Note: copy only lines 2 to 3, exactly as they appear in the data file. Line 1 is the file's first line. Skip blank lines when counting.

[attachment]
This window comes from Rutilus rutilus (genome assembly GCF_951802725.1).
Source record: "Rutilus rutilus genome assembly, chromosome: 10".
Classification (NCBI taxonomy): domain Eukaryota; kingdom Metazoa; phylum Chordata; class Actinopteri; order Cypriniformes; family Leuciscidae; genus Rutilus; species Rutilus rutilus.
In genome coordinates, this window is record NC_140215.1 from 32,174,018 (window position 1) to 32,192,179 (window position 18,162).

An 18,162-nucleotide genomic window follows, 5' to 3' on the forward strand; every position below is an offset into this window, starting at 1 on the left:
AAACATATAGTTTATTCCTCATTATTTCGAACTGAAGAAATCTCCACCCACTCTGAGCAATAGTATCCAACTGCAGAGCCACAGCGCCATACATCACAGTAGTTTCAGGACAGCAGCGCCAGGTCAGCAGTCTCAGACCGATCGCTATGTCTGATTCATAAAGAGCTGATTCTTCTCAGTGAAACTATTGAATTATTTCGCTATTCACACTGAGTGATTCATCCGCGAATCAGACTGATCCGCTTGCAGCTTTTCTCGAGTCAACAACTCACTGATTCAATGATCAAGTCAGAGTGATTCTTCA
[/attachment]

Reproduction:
Source record: "Rutilus rutilus genome assembly, chromosome: 10".
Classification (NCBI taxonomy): domain Eukaryota; kingdom Metazoa; phylum Chordata; class Actinopteri; order Cypriniformes; family Leuciscidae; genus Rutilus; species Rutilus rutilus.